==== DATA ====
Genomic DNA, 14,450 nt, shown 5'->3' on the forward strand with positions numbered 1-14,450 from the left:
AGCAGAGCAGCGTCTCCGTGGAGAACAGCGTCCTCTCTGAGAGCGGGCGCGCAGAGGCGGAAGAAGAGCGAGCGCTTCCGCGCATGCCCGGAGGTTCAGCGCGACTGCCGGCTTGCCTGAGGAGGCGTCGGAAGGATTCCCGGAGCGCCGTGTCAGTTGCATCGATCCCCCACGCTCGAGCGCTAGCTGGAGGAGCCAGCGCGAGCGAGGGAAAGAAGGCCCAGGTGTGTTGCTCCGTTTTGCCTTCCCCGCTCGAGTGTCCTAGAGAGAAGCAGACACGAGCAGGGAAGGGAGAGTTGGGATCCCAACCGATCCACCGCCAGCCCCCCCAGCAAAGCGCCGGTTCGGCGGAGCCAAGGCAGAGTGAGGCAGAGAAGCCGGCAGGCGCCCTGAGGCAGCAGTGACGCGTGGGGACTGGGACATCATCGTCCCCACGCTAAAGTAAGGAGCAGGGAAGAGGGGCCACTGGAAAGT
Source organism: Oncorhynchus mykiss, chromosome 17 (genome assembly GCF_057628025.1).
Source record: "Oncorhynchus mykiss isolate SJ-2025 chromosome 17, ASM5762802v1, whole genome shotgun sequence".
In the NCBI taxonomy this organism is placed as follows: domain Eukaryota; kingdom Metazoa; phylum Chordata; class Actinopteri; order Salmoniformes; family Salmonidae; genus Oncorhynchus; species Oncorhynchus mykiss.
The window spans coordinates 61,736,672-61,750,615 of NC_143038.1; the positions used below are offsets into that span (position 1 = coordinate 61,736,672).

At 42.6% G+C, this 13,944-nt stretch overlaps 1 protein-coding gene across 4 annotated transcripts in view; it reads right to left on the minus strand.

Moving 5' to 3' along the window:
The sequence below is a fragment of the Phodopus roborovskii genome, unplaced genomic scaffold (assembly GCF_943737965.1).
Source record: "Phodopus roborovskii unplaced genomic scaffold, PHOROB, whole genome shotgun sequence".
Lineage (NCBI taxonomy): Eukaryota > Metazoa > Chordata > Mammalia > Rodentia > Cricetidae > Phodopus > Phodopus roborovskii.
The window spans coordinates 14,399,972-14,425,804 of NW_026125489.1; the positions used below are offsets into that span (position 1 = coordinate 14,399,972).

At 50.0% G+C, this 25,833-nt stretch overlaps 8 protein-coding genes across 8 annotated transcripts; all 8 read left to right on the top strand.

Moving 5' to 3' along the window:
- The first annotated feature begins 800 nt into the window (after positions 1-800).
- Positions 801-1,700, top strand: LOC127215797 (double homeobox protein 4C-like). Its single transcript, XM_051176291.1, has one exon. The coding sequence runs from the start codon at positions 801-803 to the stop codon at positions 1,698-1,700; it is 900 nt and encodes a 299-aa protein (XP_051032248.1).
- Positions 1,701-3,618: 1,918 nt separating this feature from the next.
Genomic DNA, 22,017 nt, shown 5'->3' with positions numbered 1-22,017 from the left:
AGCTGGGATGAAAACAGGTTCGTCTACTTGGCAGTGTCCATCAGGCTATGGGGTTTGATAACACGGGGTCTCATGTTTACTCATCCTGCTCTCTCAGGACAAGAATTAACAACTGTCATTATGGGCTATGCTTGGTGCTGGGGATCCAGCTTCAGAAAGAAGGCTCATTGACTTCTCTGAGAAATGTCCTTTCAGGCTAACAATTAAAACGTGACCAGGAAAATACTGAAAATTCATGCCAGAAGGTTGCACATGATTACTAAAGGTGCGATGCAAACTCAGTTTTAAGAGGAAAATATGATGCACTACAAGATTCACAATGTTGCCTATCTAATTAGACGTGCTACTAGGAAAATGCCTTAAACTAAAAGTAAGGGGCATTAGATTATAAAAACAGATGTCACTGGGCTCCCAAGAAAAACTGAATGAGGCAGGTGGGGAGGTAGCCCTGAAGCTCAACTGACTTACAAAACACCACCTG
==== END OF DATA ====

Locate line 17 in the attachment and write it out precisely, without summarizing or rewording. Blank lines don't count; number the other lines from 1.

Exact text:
- Positions 1,701-3,618: 1,918 nt separating this feature from the next.